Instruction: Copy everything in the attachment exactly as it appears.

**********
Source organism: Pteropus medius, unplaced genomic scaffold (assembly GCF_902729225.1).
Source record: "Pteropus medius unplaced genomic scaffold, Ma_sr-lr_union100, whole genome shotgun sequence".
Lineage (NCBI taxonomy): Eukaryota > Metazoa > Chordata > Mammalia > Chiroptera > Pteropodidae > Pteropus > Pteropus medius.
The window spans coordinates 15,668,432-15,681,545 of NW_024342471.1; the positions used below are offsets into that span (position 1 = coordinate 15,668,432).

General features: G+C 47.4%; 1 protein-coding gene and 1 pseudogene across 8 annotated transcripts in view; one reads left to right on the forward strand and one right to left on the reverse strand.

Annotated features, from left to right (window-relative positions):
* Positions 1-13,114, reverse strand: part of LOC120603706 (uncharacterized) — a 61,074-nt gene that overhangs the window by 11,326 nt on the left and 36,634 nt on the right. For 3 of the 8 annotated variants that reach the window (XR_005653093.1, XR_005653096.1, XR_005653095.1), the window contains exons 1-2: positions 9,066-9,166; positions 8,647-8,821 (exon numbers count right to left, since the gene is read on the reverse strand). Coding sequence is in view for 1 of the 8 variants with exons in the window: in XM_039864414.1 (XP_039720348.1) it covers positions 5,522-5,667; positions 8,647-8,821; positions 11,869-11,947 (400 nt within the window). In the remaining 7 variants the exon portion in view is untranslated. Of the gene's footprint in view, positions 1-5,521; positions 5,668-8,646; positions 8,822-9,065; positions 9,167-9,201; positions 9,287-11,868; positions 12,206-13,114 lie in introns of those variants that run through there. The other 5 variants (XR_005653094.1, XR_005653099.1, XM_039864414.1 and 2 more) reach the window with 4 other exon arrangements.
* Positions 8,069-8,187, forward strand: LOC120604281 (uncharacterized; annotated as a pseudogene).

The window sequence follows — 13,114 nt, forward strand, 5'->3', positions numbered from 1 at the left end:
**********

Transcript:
Source organism: Pteropus medius, unplaced genomic scaffold (assembly GCF_902729225.1).
Source record: "Pteropus medius unplaced genomic scaffold, Ma_sr-lr_union100, whole genome shotgun sequence".
Lineage (NCBI taxonomy): Eukaryota > Metazoa > Chordata > Mammalia > Chiroptera > Pteropodidae > Pteropus > Pteropus medius.
The window spans coordinates 15,668,432-15,681,545 of NW_024342471.1; the positions used below are offsets into that span (position 1 = coordinate 15,668,432).

General features: G+C 47.4%; 1 protein-coding gene and 1 pseudogene across 8 annotated transcripts in view; one reads left to right on the forward strand and one right to left on the reverse strand.

Annotated features, from left to right (window-relative positions):
* Positions 1-13,114, reverse strand: part of LOC120603706 (uncharacterized) — a 61,074-nt gene that overhangs the window by 11,326 nt on the left and 36,634 nt on the right. For 3 of the 8 annotated variants that reach the window (XR_005653093.1, XR_005653096.1, XR_005653095.1), the window contains exons 1-2: positions 9,066-9,166; positions 8,647-8,821 (exon numbers count right to left, since the gene is read on the reverse strand). Coding sequence is in view for 1 of the 8 variants with exons in the window: in XM_039864414.1 (XP_039720348.1) it covers positions 5,522-5,667; positions 8,647-8,821; positions 11,869-11,947 (400 nt within the window). In the remaining 7 variants the exon portion in view is untranslated. Of the gene's footprint in view, positions 1-5,521; positions 5,668-8,646; positions 8,822-9,065; positions 9,167-9,201; positions 9,287-11,868; positions 12,206-13,114 lie in introns of those variants that run through there. The other 5 variants (XR_005653094.1, XR_005653099.1, XM_039864414.1 and 2 more) reach the window with 4 other exon arrangements.
* Positions 8,069-8,187, forward strand: LOC120604281 (uncharacterized; annotated as a pseudogene).

The window sequence follows — 13,114 nt, forward strand, 5'->3', positions numbered from 1 at the left end: